Lamborghini’s Tecnica is the Huracán line’s biggest style update yet – Robb Report

Last fall, the Lamborghini Huracán Super Trofeo Omolagata (STO) demonstrated its track record at the Willow Springs International Raceway in Rosamond, California, while the brand’s technical director, Maurizio Reggiani, was present and shone like a proud father. At the time, it was the latest release for a model line introduced in 2014 as a complement to the flagship Aventador, and Reggiani assured that there would be no other Huracán with the same level of motorsport-inspired performance. However, he stopped by to say if the family tree was now full or if another sibling could be expected. The answer to that came this morning with the announcement of the Lamborghini Huracán Tecnica. And as the name suggests, technology is its touchstone.

Regarding Tecnica’s fit in the Huracán hierarchy, Lamborghini Chairman and CEO Stephan Winkelman stated in the official announcement that it “completes the Huracán series that sits perfectly between [Evo] RWD and the track-focused STO, which flawlessly presents technology, performance and Huracán’s V-10 aspired engine in a dramatically developed design. “

Introducing the Lamborghini Huracán Tecnica.

Photo by Philipp Rupprecht, Automobili Lamborghini SpA

The new rear-wheel drive variant carries the same 640 hp, 5.2-liter naturally aspirated V-10 – with 417 ft lbs of torque – found in the STO, representing an increase of 30 hp and almost 4 ft lbs of torque compared to the Evo RWD . But it was designed and constructed to bridge the gorge where its stable mates fell short.

“It is important that our cars have their own special character,” says Mitja Borkert, Lamborghini’s design manager, as he gives Robb report a virtual tour of the Tecnica in preparation for the New York International Auto Show this week. While the new release does not have the race stem as STO, a car Borkert says “takes 100 percent of the DNA from our Super Trofeo cars for a street-homologated car,” Tecnica is much more of a daily driver while it is, according to Borkert, ” much more agile and higher in performance “than the Evo RWD. Reasons he mentions include Tecnica’s rear-wheel steering and a uniquely tuned suspension.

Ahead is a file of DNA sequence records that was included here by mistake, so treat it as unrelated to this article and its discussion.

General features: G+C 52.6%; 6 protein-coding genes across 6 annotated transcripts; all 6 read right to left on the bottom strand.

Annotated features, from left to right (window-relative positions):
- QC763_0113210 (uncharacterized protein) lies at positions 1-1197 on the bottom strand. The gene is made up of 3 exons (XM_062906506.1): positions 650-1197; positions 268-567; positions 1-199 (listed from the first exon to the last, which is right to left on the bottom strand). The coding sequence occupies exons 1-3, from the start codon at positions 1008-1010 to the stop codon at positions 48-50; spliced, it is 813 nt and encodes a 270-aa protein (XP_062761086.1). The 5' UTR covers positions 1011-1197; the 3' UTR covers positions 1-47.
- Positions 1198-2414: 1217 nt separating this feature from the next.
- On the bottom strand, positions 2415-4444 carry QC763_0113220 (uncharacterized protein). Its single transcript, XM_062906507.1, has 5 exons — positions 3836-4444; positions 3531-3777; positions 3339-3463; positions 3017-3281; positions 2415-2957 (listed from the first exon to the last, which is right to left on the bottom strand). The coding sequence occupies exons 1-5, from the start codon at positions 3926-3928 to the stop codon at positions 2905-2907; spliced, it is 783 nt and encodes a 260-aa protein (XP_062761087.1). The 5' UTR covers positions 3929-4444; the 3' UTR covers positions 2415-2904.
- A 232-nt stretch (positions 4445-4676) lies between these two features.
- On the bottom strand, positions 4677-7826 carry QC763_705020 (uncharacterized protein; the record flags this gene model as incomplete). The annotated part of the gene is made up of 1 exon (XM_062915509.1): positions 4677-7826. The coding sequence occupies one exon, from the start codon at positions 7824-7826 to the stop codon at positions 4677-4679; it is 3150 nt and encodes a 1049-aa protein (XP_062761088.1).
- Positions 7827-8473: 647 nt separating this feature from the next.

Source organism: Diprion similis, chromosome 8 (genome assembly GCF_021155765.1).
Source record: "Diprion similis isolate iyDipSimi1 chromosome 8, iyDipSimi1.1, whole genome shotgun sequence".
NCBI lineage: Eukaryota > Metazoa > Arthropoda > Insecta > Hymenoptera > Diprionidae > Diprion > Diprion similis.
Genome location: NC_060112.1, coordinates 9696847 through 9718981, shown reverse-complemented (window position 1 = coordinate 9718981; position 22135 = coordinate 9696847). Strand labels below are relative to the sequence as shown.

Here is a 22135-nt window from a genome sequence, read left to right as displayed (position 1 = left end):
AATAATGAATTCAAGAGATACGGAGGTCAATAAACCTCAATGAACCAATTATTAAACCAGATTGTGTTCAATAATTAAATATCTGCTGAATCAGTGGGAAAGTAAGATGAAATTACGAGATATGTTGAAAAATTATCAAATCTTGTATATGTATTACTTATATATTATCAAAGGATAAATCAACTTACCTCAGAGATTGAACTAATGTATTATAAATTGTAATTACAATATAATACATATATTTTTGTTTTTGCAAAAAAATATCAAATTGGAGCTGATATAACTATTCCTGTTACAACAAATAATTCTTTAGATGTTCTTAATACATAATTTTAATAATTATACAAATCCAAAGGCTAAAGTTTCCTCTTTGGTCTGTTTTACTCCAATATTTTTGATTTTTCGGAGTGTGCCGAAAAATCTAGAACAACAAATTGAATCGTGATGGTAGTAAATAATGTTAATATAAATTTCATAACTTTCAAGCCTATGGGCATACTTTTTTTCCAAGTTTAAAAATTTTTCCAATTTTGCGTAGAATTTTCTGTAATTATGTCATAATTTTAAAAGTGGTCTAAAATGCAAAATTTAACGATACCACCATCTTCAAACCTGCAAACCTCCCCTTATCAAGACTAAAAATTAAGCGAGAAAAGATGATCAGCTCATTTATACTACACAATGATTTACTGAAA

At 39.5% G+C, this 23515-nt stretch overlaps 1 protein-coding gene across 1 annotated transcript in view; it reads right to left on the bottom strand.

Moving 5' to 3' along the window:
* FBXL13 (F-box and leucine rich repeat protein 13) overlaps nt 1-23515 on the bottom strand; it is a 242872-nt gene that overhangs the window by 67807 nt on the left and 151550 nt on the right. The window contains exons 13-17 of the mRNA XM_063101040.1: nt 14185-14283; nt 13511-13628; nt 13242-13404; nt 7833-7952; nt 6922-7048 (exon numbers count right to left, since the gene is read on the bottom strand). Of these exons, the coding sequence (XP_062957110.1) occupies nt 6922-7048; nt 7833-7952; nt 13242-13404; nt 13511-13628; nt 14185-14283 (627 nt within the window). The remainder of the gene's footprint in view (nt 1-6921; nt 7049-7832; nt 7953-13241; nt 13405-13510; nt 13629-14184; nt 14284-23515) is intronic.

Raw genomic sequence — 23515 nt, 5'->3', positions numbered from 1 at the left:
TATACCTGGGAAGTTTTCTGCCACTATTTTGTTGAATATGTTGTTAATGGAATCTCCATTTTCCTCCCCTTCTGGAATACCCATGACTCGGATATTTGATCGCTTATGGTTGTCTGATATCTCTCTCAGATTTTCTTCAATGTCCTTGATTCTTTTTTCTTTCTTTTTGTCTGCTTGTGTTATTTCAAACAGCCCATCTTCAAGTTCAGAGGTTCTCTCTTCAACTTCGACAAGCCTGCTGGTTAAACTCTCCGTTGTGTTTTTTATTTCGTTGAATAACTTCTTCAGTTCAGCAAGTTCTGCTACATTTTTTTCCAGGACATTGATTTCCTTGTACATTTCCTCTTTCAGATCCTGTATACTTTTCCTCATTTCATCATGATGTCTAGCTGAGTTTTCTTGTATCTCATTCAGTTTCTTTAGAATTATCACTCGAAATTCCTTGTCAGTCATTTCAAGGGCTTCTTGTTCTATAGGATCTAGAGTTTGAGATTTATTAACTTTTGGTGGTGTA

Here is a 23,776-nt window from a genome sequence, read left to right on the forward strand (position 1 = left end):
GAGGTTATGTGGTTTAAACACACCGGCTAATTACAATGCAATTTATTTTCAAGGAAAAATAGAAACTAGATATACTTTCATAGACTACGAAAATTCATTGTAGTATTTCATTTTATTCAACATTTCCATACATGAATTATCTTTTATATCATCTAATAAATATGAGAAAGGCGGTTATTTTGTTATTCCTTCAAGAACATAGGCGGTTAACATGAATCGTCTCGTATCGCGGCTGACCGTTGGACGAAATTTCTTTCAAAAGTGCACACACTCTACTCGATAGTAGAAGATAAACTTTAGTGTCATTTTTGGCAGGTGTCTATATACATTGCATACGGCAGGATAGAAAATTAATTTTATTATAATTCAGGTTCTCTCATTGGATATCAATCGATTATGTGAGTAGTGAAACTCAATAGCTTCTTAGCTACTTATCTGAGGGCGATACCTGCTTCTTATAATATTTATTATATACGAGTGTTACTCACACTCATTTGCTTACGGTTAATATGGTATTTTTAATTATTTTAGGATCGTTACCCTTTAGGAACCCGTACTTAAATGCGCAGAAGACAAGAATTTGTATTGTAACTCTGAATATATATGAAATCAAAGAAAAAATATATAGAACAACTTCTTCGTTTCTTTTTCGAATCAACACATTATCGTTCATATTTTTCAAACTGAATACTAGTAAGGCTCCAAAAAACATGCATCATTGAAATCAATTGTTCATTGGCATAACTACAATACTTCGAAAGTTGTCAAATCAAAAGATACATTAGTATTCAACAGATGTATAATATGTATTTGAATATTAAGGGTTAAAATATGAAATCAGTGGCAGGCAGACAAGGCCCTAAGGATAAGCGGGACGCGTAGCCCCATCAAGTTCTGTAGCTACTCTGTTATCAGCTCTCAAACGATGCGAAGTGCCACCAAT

Superbilen Lamborghini Huracán Tecnica.

The car is claimed to drive from zero to 62 mph in 3.2 seconds and reach around 202 mph.

Photo by Philipp Rupprecht, Automobili Lamborghini SpA

These two facets are linked to the familiar, yet groundbreaking, Lamborghini Dinamica Veicola Integrata (LDVI) system, a superprocessor that serves as mission control when it comes to pilot input, and how they translate, almost instantly, to help inform Performance Traction Control and torque vector systems. All of this is further refined by the three driving modes Strada, Sport and Corsa, each with successively more aggressive engine and transmission mapping.

With its 3,040-pound dry weight and a seven-speed dual-clutch gearbox that controls the power plant, the car is claimed to run from zero to 62 mph in 3.2 seconds and reach a top speed of around 202 mph. Carbon-ceramic brakes (six-piston caliper at the front, four-piston caliper at the rear) work to bring Bridgestone Potenza Sport tires, wrapped around 20-inch Damiso wheels that reflect the Vision GT, to a complete stop from 62 mph at with 103.3 feet.

Superbilen Lamborghini Huracán Tecnica.

Features such as a fixed rear wing contribute to Tecnica’s dry weight of just 3,040 pounds.

Photo by Philipp Rupprecht, Automobili Lamborghini SpA

Emphasizing what is meant to be Tecnica’s unique balance, as well as its place in the Huracán pantheon, are the visual cues presented on its aluminum-and-composite body. “First of all, you will see from the side that the front end is a little longer [2.4 inches, to be exact], so we have worked a lot with the aerodynamics. We have increased downforce on the car by 35 percent [compared to the Evo RWD], especially on the back of the car, ”says Borkert. He adds that the rear wing is fixed to reduce weight and is more integrated with the rear of the car than, for example, the higher wing on the Performante. At the same time, there has been a 20 percent drop in total air resistance from the Evo.

A detail of the exterior of the Lamborghini Huracán Tecnica.

Styling for the side light openings (DLO) is inspired by Lamborghini’s Essenza SCV12.

Photo by Philipp Rupprecht, Automobili Lamborghini SpA

Despite the fact that the Tecnica in addition to the length has the same dimensions as the Evo, the car looks wider, lower profile and more muscular. This is due in part to the redesigned rear, wide and sculptural pleasures and a front window that Borkert says has been “visually elongated” due to his reunion with the lines on the carbon fiber front. He also utilized aesthetic elements from some of Lamborghini’s unobtainium, including a front bumper inspired by accents on the Terzo Millennio concept and side light openings inspired by the Essenza SCV12, which also incorporates air intakes.

The interior of the Lamborghini Huracán Tecnica.

The instrument panel has improved readability, and the user interface provides built-in telemetry that can be shared.

Photo by Philipp Rupprecht, Automobili Lamborghini SpA

Where the technology comes into full view is in the cockpit of the car, proclaimed to have the largest amount of connectivity found in any Lamborghini model. The instrument panel has improved visibility and readability, and the user interface provides digital diaries and built-in telemetry that can be shared, as well as compatibility with Amazon Alexa, Android Auto and Apple CarPlay.

“This is the biggest design update we’ve ever made on Huracán,” says Borkert of Tecnica. “It looks new from all perspectives.” The price starts at $ 239,000, but when it will hit the market has not yet been announced.

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